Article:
Hi Laurie, I have been following your blog for years as I love your perspective and fantastic research. My background is in technology which I have used as a foundation for my photo organizing business. For over nine years I have been helping clients organize their loose materials, scan the materials, and then train them on how to access their digital archive. Most of my client base is 55 yrs+ (up to 90!) and I am requested more and more to teach by all age groups. My goal is to empower students to understand how their computer is set-up, how to change the preferences if they don't like them, and slowly learn how to access and use it in every day life. (Mostly with photos and video but it always extends to email, display settings, etc.) I just love what I do and am happy to think I am helping a bit with the tech education movement. Thanks! Molly

Manufacturers assume that everyone, regardless of age, approaches smart portable devices the same way. What's "plug and play" to a thirty-five year-old is daunting to a senior. Marketers have to develop age-specific promotions and devise inexpensive, entry-level programs of instructional support.

Laurie, excellent points as always. I appreciated your note that seniors can see themselves in advertising.

The agency I work for (Creating Results) develops advertising and websites for older adults. When we surveyed 800+ "Social, Silver Surfers," we asked them if they saw themselves in websites. Specifically, do typical websites reflect the lifestyles, needs or values of people their age?

The older the adult, the less likely they are to see themselves. 70% of 40-44 year olds said yes, websites usually reflect their age group. Compare that figure to 24% of 75+ers. Satisfaction went down from our 2010 survey.

Seniors need both training to help them know *how* to use tech and relevant, relate-able content to make them *want* to use it.

Too many gadgets, bells and whistles not directed at what the person needs...signal to noise ratio unfavorable. Nor purpose-streamlined. Even a portable GPS device to talk through directions has too many options. I want a GPS device with "senior mode" which only searches by name (and similar name for spelling), and maybe even avoids freeways and crossing busy roads without stop lights.

Honestly, so many tech gadgets are time wasters and too intrusive. My years are going by fast enough without wasting more time using gadgets I do not need. I use a computer at work because I have to, and for very little social networking with family and a few close friends. I don't have a smartphone, nor do I want one. Some of us aren't isolating ourselves, we just want some peace and quiet. We enjoy conversations (verbal) with real people and we still know how to read a map or directions, often arriving ahead of our GPS-using friends. We need not be constantly entertained, and we experience so much more of this world around us because we're not staring at tiny little screens all the time. We're not buying because we don't want to.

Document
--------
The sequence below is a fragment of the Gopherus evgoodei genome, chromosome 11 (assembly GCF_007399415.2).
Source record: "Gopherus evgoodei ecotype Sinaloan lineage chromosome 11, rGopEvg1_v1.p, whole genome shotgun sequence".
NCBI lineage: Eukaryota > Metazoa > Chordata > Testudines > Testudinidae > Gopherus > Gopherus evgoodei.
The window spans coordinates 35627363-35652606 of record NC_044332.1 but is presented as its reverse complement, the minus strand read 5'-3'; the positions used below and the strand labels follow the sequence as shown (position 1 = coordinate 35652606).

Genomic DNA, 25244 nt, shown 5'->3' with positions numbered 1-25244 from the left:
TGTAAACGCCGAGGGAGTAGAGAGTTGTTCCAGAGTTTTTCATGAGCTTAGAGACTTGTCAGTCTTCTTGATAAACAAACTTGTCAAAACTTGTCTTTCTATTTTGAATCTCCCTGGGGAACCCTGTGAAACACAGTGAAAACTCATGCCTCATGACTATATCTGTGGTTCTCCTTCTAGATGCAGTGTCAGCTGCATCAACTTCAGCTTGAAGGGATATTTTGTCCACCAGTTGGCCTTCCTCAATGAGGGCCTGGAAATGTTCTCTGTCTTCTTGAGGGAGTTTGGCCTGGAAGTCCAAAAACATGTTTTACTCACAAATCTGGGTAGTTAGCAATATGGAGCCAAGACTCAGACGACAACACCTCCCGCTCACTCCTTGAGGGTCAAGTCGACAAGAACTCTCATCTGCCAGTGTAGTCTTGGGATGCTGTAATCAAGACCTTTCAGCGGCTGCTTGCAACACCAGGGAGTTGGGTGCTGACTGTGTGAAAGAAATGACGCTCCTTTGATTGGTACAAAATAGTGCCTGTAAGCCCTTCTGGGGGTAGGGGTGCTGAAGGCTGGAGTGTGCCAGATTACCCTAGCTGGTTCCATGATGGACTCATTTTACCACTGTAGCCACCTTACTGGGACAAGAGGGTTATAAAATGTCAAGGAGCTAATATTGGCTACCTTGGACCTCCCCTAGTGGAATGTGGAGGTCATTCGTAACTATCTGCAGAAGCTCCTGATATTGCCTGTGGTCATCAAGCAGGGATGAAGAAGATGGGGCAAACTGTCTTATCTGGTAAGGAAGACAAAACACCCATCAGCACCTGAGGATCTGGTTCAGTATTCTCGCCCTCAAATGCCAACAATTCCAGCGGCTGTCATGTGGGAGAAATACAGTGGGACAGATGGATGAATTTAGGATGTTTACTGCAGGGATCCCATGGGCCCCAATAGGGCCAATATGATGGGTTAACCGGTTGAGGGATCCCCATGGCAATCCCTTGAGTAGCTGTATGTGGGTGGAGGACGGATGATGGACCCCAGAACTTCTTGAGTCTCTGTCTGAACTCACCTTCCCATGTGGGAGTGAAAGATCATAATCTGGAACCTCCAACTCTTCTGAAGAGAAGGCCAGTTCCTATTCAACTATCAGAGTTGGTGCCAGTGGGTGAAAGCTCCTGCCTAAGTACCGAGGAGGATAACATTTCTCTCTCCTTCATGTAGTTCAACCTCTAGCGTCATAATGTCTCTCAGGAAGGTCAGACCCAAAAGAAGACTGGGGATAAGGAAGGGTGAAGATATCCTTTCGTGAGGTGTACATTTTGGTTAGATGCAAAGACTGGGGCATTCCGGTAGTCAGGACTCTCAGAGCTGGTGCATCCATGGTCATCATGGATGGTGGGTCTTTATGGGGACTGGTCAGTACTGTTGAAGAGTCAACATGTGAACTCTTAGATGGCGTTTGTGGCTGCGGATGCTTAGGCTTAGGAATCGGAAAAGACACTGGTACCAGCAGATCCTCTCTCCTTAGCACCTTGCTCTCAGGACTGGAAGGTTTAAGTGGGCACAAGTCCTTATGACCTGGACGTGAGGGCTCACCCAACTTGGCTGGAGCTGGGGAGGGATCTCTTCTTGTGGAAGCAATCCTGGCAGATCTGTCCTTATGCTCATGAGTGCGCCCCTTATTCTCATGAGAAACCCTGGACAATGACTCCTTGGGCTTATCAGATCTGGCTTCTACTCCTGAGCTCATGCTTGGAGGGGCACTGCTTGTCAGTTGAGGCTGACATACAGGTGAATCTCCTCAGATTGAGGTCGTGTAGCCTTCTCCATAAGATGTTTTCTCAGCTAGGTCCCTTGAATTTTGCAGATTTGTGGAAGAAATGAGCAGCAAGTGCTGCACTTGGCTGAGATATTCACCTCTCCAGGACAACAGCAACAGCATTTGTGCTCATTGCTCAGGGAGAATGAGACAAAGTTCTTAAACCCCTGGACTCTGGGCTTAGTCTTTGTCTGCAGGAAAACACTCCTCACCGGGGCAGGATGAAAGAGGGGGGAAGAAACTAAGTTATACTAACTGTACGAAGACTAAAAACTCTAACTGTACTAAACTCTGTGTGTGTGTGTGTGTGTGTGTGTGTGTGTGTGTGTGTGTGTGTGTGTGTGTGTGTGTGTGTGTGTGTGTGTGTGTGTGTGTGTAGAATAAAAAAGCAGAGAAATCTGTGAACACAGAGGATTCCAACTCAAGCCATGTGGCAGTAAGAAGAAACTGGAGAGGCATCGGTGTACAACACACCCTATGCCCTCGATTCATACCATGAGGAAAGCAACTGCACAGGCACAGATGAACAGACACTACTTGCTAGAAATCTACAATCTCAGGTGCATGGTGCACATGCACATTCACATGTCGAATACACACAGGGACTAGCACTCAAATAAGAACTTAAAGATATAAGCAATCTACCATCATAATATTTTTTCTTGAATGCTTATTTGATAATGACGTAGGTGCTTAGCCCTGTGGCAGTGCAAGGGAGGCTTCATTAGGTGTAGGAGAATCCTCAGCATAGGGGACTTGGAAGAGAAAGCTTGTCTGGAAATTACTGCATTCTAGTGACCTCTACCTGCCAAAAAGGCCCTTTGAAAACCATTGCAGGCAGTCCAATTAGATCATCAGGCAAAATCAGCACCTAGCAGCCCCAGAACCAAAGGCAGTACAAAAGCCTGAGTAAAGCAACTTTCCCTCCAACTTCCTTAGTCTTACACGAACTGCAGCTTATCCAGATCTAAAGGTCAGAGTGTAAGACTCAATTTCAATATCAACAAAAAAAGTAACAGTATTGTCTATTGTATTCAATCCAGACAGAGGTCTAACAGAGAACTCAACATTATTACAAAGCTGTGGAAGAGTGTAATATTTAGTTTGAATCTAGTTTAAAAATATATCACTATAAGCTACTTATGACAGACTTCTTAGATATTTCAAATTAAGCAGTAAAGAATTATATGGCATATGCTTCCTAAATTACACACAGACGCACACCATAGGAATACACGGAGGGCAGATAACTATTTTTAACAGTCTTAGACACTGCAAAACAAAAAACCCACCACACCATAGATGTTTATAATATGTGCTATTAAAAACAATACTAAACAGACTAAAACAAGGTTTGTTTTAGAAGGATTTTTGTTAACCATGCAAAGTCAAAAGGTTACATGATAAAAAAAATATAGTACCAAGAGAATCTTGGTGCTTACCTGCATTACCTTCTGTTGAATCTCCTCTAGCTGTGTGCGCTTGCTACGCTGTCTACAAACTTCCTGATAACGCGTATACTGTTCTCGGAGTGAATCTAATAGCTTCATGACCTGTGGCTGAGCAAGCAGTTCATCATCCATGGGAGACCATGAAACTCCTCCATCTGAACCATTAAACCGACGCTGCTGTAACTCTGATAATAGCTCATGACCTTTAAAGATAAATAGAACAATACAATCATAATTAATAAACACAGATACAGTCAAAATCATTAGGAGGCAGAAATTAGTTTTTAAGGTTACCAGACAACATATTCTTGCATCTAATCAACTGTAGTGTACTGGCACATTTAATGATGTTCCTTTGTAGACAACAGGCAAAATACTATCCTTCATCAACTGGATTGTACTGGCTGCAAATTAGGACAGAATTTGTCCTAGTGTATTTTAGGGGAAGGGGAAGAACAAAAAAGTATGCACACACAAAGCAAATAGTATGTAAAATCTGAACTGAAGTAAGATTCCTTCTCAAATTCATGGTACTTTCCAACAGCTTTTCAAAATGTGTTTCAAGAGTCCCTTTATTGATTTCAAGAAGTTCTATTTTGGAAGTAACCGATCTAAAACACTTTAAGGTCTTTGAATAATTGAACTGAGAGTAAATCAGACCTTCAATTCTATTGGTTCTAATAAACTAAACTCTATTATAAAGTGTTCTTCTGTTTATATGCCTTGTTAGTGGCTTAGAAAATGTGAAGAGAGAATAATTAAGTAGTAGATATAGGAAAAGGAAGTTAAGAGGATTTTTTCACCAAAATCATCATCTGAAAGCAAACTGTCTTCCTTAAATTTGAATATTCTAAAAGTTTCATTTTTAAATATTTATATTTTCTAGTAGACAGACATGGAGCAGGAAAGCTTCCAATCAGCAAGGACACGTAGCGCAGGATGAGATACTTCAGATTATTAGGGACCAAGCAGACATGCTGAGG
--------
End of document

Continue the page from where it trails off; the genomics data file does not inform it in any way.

HI Laurie,
Another excellent article on technology and seniors and the large disparity between what media tells us and the facts of use from the seniors.
Currently I teach seniors facebook, gmail, and safe online shopping. I'm looking to expand that beyond the one place I have been doing it for more than 1.5 years now. The big problem I see is that places - ie: senior communities and assisted living places don't see the importance in this. Any advice of specific ways to help me to get them see the advantage to doing this? Perhaps I need to talk to the Senior Administrator or other higher up's, as opposed to the activities and program directors.
Thanks so much!


Laurie, I'm enjoying catching up on all of your great posts so don't be surprised if I send more comments. I also enjoy reading the comments and threads in response. Such a polite and smart exchange. While there is certainly a technology divide there is also a norms and values divide as well. Being on tech is one thing, how it is actually used is entirely another and in fact, I think it is vastly being misused by our world. The twentysomethings behind many of the popular platforms (i.e. sounds like Disgracebook) have values so very different than The Greatest Generation. My parents were mortified to learn how they are being tracked, photos scanned using facial recognition, and personal data is being sucked up by the folks behind the scenes. Sadly, the popular press doesn't cover the questionable business practices which are antithetical to what my parents taught me. So in my opinion, being connected via tech is indeed a good thing but equal emphasis should be put on how to properly use it and the social etiquette that should follow. Our world is formed by the depth of our relationships with one another and I certainly don't define mine by 140 characters or what devices I own (and yes, I own a lot).